Next, create a new nextRound() operate simply above startGame() as shown within the snippet under. The function of this function is to start the following sequence of tile clicks.

function nextRound() {
  level += 1;

  // copy all the elements in the `sequence` array to `nextSequence`
  const nextSequence = [...sequence];
}

Each time nextRound() invoked, the level variable is incremented by 1 and the next sequence is prepared. Each new spherical builds upon the earlier one so what we want to do is copy the prevailing order of button presses and add a model new random one to it. We’ve accomplished the previous on the last line of nextRound(), so let’s now add a brand new random button press to the sequence.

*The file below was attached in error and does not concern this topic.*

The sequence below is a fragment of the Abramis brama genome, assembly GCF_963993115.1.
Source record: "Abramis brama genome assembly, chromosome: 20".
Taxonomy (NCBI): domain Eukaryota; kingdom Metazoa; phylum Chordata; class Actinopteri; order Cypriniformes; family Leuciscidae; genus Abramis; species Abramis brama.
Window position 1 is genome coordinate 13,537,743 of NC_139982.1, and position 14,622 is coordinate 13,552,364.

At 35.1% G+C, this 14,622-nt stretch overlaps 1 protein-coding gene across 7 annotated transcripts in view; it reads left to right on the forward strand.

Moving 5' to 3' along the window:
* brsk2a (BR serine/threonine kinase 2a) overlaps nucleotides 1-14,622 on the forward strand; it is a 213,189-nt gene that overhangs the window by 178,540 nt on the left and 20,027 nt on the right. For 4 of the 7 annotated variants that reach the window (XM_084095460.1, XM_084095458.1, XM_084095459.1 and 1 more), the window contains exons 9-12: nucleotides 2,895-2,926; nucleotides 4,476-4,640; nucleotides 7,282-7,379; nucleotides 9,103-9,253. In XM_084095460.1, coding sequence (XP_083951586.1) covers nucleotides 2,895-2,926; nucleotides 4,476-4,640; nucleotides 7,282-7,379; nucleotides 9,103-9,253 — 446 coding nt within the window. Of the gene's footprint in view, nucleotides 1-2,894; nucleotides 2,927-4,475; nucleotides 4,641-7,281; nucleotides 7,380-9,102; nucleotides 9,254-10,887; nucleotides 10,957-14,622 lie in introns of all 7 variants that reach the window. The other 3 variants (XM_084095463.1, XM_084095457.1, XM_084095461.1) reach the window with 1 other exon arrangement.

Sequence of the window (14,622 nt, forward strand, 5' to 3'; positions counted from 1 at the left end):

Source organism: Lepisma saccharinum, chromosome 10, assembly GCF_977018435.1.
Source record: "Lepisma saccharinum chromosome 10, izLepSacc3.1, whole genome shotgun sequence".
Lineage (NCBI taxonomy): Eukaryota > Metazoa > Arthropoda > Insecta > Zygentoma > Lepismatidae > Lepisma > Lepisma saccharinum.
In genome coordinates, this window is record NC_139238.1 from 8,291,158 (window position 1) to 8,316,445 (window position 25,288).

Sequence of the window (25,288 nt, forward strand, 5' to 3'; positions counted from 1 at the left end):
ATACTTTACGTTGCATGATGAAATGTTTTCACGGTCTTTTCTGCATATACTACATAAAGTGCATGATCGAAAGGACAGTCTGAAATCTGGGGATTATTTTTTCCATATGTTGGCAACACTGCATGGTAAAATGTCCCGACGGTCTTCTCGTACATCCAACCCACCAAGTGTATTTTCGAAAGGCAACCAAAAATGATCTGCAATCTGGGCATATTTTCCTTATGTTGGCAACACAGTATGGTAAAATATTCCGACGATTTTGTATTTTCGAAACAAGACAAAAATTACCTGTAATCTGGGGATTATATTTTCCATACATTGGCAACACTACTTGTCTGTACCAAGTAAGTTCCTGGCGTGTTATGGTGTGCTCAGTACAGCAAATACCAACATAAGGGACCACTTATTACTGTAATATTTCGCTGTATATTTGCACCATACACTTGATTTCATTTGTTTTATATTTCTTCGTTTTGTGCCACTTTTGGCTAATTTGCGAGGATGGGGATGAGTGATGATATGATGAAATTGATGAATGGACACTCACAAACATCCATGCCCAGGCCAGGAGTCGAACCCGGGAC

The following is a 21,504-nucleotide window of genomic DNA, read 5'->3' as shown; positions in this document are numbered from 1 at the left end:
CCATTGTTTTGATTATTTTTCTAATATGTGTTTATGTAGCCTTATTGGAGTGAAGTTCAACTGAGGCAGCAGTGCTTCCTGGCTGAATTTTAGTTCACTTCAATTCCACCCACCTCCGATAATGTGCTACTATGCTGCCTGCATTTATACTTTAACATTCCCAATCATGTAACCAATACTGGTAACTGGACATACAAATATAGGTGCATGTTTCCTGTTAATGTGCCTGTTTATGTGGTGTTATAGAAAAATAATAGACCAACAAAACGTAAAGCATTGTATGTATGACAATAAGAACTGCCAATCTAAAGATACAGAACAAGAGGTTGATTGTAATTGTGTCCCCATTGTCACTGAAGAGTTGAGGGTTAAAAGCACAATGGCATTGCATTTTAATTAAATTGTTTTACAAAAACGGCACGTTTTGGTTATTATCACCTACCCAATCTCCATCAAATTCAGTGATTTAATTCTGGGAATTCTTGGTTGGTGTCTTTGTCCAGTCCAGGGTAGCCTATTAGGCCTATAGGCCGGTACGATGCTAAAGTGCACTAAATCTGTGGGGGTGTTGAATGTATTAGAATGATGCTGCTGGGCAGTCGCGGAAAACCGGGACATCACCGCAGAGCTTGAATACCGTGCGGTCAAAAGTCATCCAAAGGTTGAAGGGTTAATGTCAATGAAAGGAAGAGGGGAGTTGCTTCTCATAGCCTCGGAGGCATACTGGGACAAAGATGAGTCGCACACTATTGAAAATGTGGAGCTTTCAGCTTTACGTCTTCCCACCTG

Create a model new nextStep() perform just above nextRound():

function nextStep() {
  const tiles = ['red', 'green', 'blue', 'yellow'];
  const random = tiles[Math.floor(Math.random() * tiles.length)];

  return random;
}

The tiles variable accommodates the colours for each button on the game board. Notice how the values correspond with the values of the data-tile property in the HTML.

<div class="tile tile-red" data-tile="red"></div>
<div class="tile tile-green" data-tile="green"></div>
<div class="tile tile-blue" data-tile="blue"></div>
<div class="tile tile-yellow" data-tile="yellow"></div>

We must get a random value from the array every time nextStep() is executed, and we’re capable of achieving that by utilizing the Math.random() perform together with Math.floor(). The former returns a floating-point, pseudo-random quantity within the range 0 to lower than 1.